For example, inhale for a count of 5, perform internal kumbhaka for a count of 5 and exhale for a count of 10.  After some weeks of practice, when this ratio has been mastered, increase the ratio to 1:2:2.  Inhale for a count of 5, do internal kumbhaka for a count of 10 and exhale for a count of 10.

       After mastering this ratio, gradually increase the count by adding one unit to the inhalation, 2 units to the retention and 2 units to the exhalation.  The count of one round will be 6:12:12.  When this has been perfected and there is no discomfort, increase the count to 7:14:14.  Gradually increase the count over a period of one or two years to 24:48:48.  Therefore, gradually increase the ratio to 1:3:2, and then 1:4:2.

*Explanatory Notes on
Jnana Mudra (psychic gesture of knowledge)

Assume a comfortable meditation posture.
Fold the index fingers so that they touch the inside root of the thumbs. Straighten the other three fingers of each hand so that they are relaxed and slightly apart. Place the hands on the knees with the palms facing down.
Relax the hands and arms.

Chin Mudra (Psyhic gesture of consciousness)

Chin mudra is performed in the same way as jnana mudra except that the palms of both hands face upwards, with the backs of the hands resting on the knees. Relax, the hands and arms.


One of these two mudras should be adopted whenever practicing meditation / pranayama techniques.


Janana mudra and chin mudra are simple but important psycho-neural finger locks which make meditation asanas more powerful. The palms and fingers of the hands have any nerve root endings which constantly emit energy. When the finger touches the thumb, a circuit is produced which allows the energy that would normally dissipate into the environment to travel back into the body and up to the brain.

When the fingers and hands are placed on the knees, the knees are sensitized, creating another pranic circuit that maintains and redirects prana within the body. In addition, placing the hands on the knees stimulates a nadi which runs from the knees, up the inside of the thighs and into the perineum. This nadi is known as gupta or the hidden nadi. Sensitising this channel helps stimulate the energies at mooladhara chakra.

When the palms face upward in chin mudra, the chest area is opened up. The practitioner may experience this as a sense of lightness and receptivity which is absent in the practice of jana mudra.


Jana and Chin mudras are often performed with the tip of the thumb and index fingers touching and forming a circle. Beginners may find this variation less secure for prolonged periods of meditation as the thumb and index finger tend to separate more easily when body awareness is lost. Otherwise, this variation is as effective as the basic position.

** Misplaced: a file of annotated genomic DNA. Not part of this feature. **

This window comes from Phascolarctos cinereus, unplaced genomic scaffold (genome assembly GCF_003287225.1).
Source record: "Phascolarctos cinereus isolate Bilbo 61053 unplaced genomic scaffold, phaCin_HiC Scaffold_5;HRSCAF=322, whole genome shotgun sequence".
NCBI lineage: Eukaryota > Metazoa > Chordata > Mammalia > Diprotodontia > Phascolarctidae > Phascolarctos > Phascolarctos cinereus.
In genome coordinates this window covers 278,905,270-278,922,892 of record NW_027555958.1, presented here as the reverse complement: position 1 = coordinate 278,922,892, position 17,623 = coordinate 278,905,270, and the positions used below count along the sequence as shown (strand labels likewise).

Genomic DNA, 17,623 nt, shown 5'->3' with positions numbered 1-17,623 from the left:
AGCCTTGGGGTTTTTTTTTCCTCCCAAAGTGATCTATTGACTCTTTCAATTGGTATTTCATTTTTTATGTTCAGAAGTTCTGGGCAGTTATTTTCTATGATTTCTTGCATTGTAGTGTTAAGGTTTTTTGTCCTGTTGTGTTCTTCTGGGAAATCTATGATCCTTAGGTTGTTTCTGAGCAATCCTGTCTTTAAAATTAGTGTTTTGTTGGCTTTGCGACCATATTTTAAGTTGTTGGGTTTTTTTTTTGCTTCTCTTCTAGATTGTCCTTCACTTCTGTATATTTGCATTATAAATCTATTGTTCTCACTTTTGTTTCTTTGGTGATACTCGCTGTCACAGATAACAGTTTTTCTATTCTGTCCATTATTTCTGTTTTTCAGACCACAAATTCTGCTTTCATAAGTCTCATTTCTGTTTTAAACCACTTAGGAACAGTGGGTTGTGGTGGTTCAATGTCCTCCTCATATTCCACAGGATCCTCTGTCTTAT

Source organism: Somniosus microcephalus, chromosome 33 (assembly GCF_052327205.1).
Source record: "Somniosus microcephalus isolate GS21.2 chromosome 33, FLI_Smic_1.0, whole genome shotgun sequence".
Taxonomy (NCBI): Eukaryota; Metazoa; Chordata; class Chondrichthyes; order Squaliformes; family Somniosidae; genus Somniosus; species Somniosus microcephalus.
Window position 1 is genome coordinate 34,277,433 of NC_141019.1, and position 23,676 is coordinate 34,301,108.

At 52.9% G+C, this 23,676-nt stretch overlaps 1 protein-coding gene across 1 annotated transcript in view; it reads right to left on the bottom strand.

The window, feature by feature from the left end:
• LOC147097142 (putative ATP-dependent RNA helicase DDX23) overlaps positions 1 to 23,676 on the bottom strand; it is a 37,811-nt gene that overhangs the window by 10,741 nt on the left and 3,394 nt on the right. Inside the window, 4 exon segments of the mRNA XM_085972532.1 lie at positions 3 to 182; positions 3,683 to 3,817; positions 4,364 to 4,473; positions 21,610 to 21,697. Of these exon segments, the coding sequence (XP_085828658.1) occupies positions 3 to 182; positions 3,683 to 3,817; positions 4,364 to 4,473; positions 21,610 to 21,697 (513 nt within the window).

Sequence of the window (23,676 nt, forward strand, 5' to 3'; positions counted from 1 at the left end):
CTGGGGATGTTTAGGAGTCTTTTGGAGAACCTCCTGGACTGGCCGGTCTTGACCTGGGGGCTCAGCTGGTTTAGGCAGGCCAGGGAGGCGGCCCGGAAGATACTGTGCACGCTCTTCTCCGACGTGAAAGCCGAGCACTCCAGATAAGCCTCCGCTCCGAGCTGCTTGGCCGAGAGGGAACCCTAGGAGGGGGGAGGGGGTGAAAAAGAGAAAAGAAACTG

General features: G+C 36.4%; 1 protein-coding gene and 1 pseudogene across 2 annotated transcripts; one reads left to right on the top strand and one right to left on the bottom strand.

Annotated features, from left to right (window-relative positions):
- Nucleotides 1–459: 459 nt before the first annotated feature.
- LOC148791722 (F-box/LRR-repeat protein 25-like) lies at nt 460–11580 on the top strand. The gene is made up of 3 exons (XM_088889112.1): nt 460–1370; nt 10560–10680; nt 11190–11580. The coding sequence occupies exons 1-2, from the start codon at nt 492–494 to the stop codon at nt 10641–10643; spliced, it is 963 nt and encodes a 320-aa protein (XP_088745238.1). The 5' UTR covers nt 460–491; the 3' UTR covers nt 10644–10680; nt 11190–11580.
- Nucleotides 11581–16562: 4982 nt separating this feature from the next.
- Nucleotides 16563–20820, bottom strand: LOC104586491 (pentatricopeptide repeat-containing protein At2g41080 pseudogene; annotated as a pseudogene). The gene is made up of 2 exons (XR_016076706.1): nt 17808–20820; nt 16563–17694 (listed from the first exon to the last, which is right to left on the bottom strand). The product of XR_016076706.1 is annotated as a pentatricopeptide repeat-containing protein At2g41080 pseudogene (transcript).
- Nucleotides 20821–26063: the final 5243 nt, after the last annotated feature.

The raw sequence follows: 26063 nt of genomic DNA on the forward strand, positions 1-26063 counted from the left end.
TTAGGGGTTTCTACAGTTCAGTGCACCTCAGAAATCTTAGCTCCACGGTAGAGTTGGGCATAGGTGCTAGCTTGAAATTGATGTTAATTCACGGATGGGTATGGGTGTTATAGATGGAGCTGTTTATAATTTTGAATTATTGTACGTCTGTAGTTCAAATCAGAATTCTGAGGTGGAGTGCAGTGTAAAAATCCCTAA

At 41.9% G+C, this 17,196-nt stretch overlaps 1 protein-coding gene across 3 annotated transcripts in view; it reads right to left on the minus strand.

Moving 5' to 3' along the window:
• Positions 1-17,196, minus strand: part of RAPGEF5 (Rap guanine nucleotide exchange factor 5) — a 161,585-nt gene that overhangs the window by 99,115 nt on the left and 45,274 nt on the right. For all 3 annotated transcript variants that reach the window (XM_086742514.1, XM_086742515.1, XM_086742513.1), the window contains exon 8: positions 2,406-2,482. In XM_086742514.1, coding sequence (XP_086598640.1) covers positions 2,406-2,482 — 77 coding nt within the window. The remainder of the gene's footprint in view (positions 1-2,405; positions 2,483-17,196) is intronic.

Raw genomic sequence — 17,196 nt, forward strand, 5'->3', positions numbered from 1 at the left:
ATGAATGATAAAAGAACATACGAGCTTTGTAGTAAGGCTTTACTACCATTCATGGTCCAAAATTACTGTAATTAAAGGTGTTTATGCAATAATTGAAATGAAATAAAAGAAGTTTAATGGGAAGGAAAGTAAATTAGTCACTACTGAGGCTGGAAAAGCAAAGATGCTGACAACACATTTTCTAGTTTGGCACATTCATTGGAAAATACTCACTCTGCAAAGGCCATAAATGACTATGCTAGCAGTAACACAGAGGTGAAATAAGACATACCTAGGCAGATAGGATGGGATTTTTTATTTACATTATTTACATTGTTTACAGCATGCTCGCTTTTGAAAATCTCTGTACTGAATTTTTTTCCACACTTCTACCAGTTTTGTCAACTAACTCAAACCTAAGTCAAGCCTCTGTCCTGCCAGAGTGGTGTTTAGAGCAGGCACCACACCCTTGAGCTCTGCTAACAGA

Practice note: 

The effect of chin or jana mudra is very subtle and it requires sensitivity on the part of the practitioner to perceive the change in consciousness established. With practice, however, the mind becomes conditioned to the mudra and when it is adopted the signal to enter a meditative state is transmitted.


The word jana means “wisdom” or “knowledge”, thus jana mudra is the gesture of intuitive knowledge. Chin on the other hand, is derived from the word chit or chitta which means “consciousness”. Chin mudra, therefore, is the psychic gesture of consciousness.

Symbolically, the small, ring and middle fingers represents the three gunas or qualities of nature; tamas - inertia; rajas – activity and creativity and sattwa , luminosity. In order for consciousness to pass from ignorance to knowledge these three states must be transcended. The index finger represents individual consciousness, the jivatma, while the thumb symbolizes supreme consciousness. In jana and chin mudras the individual (index finger) is bowing down to the supreme consciousness (the thumb), acknowledging its unsurpassed power. The index finger, however, is touching the thumb, symbolizing the ultimate unity of the two experiences and the culmination of yoga.
Source: Asana Panayama Mudra Bandha
By Swami Satyananda Saraswati of Bihar School of Yoga.


09 February, 2008


John GAY 1685 - 1732

A Turkey, tired of common food,
Forsook the barn, and sought the wood,
Behind her ran an infant train
Collecting here and there a grain.

'Draw near, my birds', the mother cries,
'This hill delicious fare supplies.
Behold the busy negro race--
See. millions blacken all the place!

Fear not; like me with freedom eat;
An eat is most delightful meat,
How blest, how envied, were our life
Could we but 'scape the poulter's knife!

But man, cursed man, on turkey preys
And Christmas shortens all our days.
Sometimes with oysters we combine,
Sometimes assist the savoury chine,
From the low peasant to the Lord,
The turkey smokes on every board.